I spoke at my first demo day as a teen researcher. This is what I learned.

Apurva Joshi
3 min readAug 30, 2020

I recently presented my work with human limb regeneration this summer at BostInno’s demo day. Here are some of my takeaways!

**Shoutout to Rowan Walrath, Cassidy Beegle-Johnson, Cat Francis, Mollie O’Brien, and the team at BostInno for doing a spectacular job organizing event!**

#1: Have high standards for the presentation of your work.

When it came to the actual slides, I remember looking back at my slides and realizing, “oh wow, these could’ve been much better than they were for this demo day!”

Using professional templates or developing your own professional template if you’re part of a business or project for your slides shows the audience that you’re legit and you take yourself and your work seriously.

For virtual presentations like the BostInno demo day, your speaking background makes a world of difference: having high standards for the lighting, taking care that your voice can be heard clearly, propping the computer up at eye-level are all small things that you can do to make sure you do your very best the day of!

The way you speak is the keystone of a good presentation in my opinion. You can have amazing work, but if you don’t sound enthusiastic (or conversely, over-enthusiastic), not many people are going to pay attention. It was really important for me to practice having a conversational tone and consistently smile and be upbeat when I was speaking.

Essentially, all of these things can definitely be taken care of before a presentation, so it’s always a good idea to do them!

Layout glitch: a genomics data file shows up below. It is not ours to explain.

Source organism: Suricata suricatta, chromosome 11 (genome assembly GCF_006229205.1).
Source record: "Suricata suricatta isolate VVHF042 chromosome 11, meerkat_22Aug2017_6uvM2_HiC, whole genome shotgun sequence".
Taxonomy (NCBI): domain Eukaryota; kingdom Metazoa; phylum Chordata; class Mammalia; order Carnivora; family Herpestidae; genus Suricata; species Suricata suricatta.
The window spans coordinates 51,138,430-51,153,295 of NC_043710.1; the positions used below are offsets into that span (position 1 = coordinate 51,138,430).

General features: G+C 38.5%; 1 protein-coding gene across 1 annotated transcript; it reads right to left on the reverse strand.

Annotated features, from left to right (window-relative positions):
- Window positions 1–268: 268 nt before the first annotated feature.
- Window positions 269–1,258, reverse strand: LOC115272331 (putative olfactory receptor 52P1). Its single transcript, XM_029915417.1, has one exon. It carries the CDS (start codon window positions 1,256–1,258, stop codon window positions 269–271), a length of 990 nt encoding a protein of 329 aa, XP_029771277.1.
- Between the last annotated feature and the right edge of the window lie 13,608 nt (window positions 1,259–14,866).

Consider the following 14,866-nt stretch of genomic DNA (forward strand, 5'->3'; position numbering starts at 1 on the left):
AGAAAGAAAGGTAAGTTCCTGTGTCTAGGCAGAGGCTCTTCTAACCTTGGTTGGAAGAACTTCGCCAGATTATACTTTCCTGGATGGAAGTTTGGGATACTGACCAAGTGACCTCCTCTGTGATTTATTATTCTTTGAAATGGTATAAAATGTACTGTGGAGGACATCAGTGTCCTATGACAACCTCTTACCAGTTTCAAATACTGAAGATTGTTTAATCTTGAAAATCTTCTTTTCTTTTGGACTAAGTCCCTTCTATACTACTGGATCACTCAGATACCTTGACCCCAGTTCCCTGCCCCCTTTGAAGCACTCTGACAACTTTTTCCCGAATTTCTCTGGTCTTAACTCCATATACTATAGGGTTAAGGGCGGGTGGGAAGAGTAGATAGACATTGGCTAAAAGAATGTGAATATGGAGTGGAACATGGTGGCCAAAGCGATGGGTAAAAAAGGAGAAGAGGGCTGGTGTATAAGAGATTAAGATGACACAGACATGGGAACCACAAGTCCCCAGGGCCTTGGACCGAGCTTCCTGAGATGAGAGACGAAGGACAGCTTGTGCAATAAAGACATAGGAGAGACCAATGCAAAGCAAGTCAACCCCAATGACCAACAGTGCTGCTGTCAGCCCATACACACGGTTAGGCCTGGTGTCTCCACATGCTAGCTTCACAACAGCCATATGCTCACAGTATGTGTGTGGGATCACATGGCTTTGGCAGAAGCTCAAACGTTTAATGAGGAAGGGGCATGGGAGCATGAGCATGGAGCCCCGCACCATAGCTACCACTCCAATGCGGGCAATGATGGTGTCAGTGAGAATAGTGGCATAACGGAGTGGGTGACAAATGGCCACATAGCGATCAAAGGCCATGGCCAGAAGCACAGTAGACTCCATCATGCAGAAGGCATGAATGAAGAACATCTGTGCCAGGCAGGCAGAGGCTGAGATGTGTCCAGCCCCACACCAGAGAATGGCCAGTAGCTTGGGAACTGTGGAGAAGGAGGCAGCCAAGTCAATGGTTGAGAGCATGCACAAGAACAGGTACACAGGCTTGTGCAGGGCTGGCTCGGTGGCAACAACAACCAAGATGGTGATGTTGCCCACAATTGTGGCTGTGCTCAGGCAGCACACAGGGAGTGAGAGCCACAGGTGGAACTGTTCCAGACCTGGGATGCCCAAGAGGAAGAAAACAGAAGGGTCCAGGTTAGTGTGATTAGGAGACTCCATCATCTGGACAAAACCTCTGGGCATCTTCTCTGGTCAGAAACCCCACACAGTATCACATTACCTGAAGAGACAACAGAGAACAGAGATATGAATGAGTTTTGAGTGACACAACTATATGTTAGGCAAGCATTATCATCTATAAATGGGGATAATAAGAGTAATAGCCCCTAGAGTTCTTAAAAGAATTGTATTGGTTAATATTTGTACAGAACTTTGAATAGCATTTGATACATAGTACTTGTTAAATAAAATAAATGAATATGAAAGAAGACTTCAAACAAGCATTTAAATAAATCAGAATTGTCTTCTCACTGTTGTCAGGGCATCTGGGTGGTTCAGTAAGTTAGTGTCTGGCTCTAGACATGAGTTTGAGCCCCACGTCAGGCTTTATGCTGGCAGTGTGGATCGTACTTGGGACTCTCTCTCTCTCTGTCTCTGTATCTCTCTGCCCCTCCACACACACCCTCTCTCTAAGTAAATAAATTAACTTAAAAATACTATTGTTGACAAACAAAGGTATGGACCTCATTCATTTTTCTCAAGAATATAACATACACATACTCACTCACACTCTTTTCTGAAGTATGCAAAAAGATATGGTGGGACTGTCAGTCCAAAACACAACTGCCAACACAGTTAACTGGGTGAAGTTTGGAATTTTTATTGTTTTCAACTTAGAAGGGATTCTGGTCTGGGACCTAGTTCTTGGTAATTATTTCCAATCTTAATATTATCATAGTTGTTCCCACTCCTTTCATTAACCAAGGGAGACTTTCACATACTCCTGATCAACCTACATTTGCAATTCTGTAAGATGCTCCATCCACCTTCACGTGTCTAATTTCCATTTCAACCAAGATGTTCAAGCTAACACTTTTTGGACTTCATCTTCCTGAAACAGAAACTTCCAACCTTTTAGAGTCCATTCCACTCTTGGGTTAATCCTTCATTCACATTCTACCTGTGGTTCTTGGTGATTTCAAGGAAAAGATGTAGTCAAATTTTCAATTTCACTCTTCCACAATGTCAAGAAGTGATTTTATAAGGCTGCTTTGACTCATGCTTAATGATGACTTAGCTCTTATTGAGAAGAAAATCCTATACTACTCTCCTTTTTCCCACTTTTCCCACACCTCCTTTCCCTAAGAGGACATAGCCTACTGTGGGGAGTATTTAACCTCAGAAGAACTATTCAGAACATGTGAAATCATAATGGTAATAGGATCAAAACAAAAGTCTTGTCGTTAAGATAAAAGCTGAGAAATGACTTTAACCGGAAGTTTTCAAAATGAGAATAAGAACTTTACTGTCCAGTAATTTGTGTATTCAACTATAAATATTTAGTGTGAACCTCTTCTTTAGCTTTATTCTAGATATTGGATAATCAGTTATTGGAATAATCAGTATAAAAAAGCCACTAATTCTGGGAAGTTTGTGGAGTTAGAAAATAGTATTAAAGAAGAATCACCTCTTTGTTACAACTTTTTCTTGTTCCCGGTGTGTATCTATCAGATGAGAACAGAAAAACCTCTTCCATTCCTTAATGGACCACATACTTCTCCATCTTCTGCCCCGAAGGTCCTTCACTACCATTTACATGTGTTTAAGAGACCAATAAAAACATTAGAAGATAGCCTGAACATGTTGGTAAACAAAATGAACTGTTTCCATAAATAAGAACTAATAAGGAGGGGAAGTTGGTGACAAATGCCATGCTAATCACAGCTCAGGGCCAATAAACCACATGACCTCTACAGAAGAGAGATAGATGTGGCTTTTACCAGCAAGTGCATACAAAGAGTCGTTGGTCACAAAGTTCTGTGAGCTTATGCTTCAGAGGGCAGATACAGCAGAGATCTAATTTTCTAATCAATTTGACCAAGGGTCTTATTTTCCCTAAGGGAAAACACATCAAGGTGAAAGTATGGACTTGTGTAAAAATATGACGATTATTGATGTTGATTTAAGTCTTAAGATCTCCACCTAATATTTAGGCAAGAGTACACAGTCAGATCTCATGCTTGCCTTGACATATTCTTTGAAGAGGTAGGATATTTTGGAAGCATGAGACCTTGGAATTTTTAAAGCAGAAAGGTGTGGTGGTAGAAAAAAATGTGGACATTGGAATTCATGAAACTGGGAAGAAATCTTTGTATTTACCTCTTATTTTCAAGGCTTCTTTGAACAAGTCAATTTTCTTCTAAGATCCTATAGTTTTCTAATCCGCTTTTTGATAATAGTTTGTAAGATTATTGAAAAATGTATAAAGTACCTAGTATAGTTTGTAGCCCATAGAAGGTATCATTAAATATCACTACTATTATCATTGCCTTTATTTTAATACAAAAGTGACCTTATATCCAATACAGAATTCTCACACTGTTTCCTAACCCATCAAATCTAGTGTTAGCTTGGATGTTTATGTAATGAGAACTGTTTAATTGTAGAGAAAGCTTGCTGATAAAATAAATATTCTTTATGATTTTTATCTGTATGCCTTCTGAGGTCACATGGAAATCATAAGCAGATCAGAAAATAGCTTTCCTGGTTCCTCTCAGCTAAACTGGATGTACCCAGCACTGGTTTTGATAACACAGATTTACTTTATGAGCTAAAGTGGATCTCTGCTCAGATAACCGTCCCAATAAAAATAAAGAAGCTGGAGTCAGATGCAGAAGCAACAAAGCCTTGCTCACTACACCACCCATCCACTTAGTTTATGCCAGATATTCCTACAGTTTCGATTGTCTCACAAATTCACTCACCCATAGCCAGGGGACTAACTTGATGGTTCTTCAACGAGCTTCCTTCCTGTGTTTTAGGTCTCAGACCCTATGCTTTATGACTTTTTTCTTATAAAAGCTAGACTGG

#2: Show enthusiasm, even when you’re not speaking.

When you don’t show enthusiasm especially when you’re not speaking, you’re basically saying to everyone else “I’d rather be doing anything but be here at this speaking event right now.”

Major mood killer. Learning about cutting edge technology from legit people is one of the best ways to spend your time, so why not have fun with it? But if you’re not demonstrating interest, again, no one else is going to pay attention!

#3: Have faith in yourself!

^This coming from the world’s biggest overthinker. I run through at least 500 different ways that something can go wrong, especially if it involves speaking in front of large groups of people. Often times, this immobilizes me to the point where I can’t focus on anything else but the presentation and making sure it’s perfect so that none of those 500+ possibilities become reality.

For my fellow overthinkers, let’s use this paradigm shift: think about 500+ ways that the event go right. That’s a possibility, isn’t it?

I know, i know — that way of thinking is a lot easier said than done. When you do the right kind of prep work, and own the work you’re speaking about (trust me, no one knows the exact ins and outs of your work better than you do!) things end up being a lot better than you think they’ll be!

Take a deep breath and smile, do what you need to do to prep, and go out there and crush it — a surefire way for a success!

Thank you for reading my takeaways on my experience speaking at a BostInno x TKS Demo Day! If you’d like to chat, I’d love to get in touch! You can find me on Linkedin or reach me through my personal email: writetoapurva@gmail.com. Until next time!

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Apurva Joshi

Currently conducting independent research in iPSC derivation. Outside of that: 2nd-yr bchm & neuro @ brandeis, alum @ TKS, writer of medium articles